Prioritizing options for multi-objective agricultural development through the Positive Deviance approach.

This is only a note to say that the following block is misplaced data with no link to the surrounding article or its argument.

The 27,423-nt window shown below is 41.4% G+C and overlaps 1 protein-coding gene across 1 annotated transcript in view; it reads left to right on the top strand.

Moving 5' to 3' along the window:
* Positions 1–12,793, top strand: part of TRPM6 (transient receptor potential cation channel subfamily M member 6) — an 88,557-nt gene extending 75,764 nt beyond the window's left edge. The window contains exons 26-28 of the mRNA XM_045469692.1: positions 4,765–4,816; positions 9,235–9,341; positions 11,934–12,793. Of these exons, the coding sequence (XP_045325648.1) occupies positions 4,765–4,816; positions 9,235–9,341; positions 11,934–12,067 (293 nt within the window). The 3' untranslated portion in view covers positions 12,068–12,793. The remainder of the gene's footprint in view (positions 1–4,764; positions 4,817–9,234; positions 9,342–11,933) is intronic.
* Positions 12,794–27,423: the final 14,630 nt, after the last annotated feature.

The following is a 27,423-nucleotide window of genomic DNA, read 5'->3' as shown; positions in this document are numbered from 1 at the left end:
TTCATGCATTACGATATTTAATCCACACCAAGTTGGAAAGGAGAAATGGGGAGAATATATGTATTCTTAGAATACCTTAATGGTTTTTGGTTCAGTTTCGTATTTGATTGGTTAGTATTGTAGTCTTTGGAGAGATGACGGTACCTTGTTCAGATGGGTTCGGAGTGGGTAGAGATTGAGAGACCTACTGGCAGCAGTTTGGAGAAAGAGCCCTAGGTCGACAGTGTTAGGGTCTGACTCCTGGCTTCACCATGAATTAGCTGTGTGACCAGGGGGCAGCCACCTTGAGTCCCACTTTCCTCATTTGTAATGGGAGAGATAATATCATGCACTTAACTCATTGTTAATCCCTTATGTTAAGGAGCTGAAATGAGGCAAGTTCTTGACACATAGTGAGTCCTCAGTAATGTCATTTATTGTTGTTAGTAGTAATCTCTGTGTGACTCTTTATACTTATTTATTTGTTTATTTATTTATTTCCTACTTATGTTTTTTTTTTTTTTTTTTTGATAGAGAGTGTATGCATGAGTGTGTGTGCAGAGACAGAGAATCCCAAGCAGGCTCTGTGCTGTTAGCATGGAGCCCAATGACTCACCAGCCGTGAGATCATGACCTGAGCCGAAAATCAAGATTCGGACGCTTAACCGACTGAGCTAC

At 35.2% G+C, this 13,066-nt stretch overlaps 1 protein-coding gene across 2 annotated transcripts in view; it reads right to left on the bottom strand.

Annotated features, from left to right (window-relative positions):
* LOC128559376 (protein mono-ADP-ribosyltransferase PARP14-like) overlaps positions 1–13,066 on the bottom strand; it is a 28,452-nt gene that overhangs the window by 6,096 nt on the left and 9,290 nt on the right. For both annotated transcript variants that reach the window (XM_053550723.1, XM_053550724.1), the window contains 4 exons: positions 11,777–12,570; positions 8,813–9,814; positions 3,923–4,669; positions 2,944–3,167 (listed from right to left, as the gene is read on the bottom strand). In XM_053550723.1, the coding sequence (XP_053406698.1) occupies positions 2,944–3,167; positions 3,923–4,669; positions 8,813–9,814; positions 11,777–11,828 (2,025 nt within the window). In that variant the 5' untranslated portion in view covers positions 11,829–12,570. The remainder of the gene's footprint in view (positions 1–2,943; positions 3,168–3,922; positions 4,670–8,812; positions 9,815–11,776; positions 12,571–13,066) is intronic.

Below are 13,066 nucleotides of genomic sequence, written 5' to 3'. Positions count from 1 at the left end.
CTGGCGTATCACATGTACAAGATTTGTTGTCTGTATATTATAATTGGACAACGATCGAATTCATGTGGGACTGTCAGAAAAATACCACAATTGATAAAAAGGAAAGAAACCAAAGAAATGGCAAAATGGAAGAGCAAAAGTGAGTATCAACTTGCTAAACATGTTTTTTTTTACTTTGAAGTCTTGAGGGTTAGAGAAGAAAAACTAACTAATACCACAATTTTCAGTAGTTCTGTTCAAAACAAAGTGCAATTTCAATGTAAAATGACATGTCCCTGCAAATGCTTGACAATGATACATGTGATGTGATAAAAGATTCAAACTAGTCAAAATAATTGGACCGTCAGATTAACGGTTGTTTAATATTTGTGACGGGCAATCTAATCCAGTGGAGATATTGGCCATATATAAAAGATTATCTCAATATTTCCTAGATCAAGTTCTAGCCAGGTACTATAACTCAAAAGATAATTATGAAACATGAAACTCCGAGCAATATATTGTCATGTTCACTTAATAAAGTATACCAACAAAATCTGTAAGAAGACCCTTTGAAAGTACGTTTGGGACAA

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Agricultural development must integrate multiple objectives at the same time, including food security, income, and environmental sustainability. To help achieve these objectives, development practitioners need to prioritize concrete livelihood practices to promote to rural households. But trade-offs between objectives can lead to dilemmas in selecting practices. In addition, heterogeneity among farming households requires targeting different strategies to different types of households. Existing diversity of household resources and activities, however, may also bear solutions. We explored a new, empirical research method that identifies promising options for multi-objective development by focusing on existing cases of strong multi-dimensional household performance. The "Positive Deviance" approach signifies identifying locally viable livelihood practices from diverse households that achieve stronger performance than comparable households in the same area. These practices are promising for other local households in comparable resource contexts. The approach has been used in other domains, such as child nutrition, but has not yet been fully implemented for agricultural development with a focus on the simultaneous achievement of multiple objectives. To test our adapted version of the Positive Deviance approach, we used a quantitative survey of over 500 rural households in South-Eastern Tanzania. We identified 54 households with outstanding relative performance regarding five key development dimensions (food security, income, nutrition, environmental sustainability, and social equity). We found that, compared to other households with similar resource levels, these "positive deviants" performed strongest for food security, but only slightly better for social equity. We then re-visited a diverse sub-sample for qualitative interviews, and identified 14 uncommon, "deviant" practices that plausibly contributed to the households' superior outcomes. We illustrate how these practices can inform specific recommendations of practices for other local households in comparable resource contexts. The study demonstrates how, with the Positive Deviance approach, empirical observations of individual, outstanding households can inform discussions about locally viable agricultural development solutions in diverse household context.
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